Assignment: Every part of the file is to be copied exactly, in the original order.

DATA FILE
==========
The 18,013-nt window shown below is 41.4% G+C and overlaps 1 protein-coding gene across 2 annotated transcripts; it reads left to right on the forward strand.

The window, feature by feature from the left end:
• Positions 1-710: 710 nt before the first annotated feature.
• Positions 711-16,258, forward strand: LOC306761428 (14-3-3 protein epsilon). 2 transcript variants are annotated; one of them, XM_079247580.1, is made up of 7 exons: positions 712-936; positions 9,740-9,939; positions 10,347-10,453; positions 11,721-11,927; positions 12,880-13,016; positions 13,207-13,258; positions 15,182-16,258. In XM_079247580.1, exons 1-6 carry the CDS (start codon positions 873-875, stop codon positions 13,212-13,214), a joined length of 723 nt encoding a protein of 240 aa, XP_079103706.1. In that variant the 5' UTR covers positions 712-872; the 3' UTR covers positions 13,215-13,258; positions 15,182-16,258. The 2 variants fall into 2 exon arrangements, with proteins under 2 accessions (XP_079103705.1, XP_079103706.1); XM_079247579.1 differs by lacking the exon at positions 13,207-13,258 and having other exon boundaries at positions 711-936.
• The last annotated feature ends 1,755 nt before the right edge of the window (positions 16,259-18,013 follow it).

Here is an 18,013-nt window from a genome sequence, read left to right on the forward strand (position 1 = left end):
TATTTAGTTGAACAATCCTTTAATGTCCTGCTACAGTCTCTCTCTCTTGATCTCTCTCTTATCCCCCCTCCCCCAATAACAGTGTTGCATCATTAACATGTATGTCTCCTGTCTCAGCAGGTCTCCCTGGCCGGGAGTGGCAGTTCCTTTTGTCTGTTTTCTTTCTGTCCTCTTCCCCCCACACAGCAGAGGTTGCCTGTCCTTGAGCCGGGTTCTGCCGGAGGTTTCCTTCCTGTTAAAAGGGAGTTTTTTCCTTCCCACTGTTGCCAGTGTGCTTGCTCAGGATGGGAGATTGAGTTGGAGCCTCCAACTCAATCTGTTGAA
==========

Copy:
The 18,013-nt window shown below is 41.4% G+C and overlaps 1 protein-coding gene across 2 annotated transcripts; it reads left to right on the forward strand.

The window, feature by feature from the left end:
• Positions 1-710: 710 nt before the first annotated feature.
• Positions 711-16,258, forward strand: LOC306761428 (14-3-3 protein epsilon). 2 transcript variants are annotated; one of them, XM_079247580.1, is made up of 7 exons: positions 712-936; positions 9,740-9,939; positions 10,347-10,453; positions 11,721-11,927; positions 12,880-13,016; positions 13,207-13,258; positions 15,182-16,258. In XM_079247580.1, exons 1-6 carry the CDS (start codon positions 873-875, stop codon positions 13,212-13,214), a joined length of 723 nt encoding a protein of 240 aa, XP_079103706.1. In that variant the 5' UTR covers positions 712-872; the 3' UTR covers positions 13,215-13,258; positions 15,182-16,258. The 2 variants fall into 2 exon arrangements, with proteins under 2 accessions (XP_079103705.1, XP_079103706.1); XM_079247579.1 differs by lacking the exon at positions 13,207-13,258 and having other exon boundaries at positions 711-936.
• The last annotated feature ends 1,755 nt before the right edge of the window (positions 16,259-18,013 follow it).

Here is an 18,013-nt window from a genome sequence, read left to right on the forward strand (position 1 = left end):
TATTTAGTTGAACAATCCTTTAATGTCCTGCTACAGTCTCTCTCTCTTGATCTCTCTCTTATCCCCCCTCCCCCAATAACAGTGTTGCATCATTAACATGTATGTCTCCTGTCTCAGCAGGTCTCCCTGGCCGGGAGTGGCAGTTCCTTTTGTCTGTTTTCTTTCTGTCCTCTTCCCCCCACACAGCAGAGGTTGCCTGTCCTTGAGCCGGGTTCTGCCGGAGGTTTCCTTCCTGTTAAAAGGGAGTTTTTTCCTTCCCACTGTTGCCAGTGTGCTTGCTCAGGATGGGAGATTGAGTTGGAGCCTCCAACTCAATCTGTTGAA